Aphria chairman and CEO Irwin Simon believes that beverages will become one of the biggest segments in the cannabis industry once adult-use marijuana is federally legalized in the U.S.
In a conversation with THCnet, Simon explained his bullishness on the cannabis-infused drinks segment and shared why his company agreed to acquire Atlanta-based craft beer maker Sweetwater Brewing for $300 million – a deal that caught those in both the beer and cannabis industries by surprise.
Major alcohol players like Anheuser-Busch InBev (Tilray), Constellation Brands (Canopy Growth), and Molson Coors (Hexo) have made significant investments into Canadian cannabis firms, while companies like Heineken-owned Lagunitas (Hi-Fi Hops) and Pabst Brewing (Pabst Labs) have also dipped their toes into the cannabis drinks space with partnerships and licensing deals.
However, it is believed that Aphria’s deal to acquire a U.S. craft beer company is a first of its kind — one that brings a U.S. alcohol manufacturer and a Canadian cannabis firm together under one roof.
Though unique, the partnership represents a natural evolution of Aphria’s business model, according to Simon.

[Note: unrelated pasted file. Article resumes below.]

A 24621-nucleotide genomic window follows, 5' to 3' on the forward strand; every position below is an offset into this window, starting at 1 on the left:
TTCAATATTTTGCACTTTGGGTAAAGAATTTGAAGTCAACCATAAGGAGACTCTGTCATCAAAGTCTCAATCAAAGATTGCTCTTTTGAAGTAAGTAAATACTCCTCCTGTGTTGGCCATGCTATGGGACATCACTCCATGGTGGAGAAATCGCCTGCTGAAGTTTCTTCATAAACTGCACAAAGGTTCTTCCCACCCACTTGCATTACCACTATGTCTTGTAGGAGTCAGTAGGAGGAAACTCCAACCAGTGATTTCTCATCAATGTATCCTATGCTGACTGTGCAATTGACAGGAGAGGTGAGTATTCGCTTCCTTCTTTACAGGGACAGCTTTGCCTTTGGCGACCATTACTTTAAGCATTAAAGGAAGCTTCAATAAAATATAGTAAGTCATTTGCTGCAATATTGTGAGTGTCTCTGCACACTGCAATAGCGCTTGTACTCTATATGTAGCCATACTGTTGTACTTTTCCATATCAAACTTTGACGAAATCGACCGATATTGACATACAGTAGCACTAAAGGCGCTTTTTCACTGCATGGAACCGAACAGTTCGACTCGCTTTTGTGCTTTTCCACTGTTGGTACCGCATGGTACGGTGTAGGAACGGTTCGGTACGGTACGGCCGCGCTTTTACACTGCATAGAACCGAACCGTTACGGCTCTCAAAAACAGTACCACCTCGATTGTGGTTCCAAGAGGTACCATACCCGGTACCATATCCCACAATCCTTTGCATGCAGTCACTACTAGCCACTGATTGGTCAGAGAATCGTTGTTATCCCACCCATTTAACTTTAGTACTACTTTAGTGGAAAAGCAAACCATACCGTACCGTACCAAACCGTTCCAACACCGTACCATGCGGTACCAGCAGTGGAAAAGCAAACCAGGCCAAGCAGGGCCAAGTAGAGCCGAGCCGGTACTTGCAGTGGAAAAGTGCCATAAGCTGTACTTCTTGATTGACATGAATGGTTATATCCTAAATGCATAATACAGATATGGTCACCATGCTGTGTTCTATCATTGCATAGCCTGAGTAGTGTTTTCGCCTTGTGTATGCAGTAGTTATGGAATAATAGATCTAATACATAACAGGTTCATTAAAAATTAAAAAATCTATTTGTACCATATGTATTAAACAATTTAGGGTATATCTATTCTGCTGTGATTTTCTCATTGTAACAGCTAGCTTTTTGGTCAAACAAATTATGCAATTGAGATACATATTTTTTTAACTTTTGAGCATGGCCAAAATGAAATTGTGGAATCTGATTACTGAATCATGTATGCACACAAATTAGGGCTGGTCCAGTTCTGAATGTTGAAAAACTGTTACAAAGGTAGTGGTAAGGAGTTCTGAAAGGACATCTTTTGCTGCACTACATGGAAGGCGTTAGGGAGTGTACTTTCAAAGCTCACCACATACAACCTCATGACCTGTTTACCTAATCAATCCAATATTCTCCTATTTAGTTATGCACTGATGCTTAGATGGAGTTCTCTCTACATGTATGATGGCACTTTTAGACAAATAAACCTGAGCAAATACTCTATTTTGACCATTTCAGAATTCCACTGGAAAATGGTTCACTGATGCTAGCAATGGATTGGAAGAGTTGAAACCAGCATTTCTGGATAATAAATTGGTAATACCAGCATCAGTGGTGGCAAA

“We have always considered ourselves as a CPG company with a focus around building our consumer brands like any company that sells baking mixes or snack brands,” he said.
And now that Aphria has access to a profitable beer company with years of brewing expertise, as well as valuable cannabis-themed brands like 420 Extra Pale Ale, Hydroponics Seltzer, and its G13 IPA infused with terpenes, Simon believes there’s reason to be bullish on the future of cannabis-infused beverages.
“I am betting that it will be as big as White Claw and Truly,” he said.
That probably seems hard to imagine now, and for good reason. Sales of hard seltzer – which currently make up roughly 10% of total U.S. “beer” volume — topped $3.3 billion through the first 9.5 months of 2020. Analysts at Credit Suisse estimate the category will grow to account for 25% of total beer volume by 2025.
If that forecast proves accurate, our back-of-the-envelope calculation puts the hard seltzer category somewhere north of $10 billion by 2025.
But sales of cannabis drinks in the U.S. are nowhere near that at the moment.